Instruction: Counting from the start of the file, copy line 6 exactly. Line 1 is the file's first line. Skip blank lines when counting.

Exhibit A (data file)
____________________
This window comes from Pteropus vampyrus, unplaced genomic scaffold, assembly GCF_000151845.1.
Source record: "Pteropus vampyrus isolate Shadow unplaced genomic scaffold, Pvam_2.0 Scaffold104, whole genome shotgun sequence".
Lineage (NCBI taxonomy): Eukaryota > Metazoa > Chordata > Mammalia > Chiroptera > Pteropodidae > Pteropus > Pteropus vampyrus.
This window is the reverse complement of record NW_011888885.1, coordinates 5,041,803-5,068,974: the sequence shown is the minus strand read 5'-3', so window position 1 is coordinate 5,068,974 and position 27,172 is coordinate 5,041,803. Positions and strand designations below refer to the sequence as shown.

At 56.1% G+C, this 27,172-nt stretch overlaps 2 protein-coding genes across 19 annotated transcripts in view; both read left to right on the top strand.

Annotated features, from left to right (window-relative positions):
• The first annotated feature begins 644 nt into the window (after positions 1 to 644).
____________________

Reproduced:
Annotated features, from left to right (window-relative positions):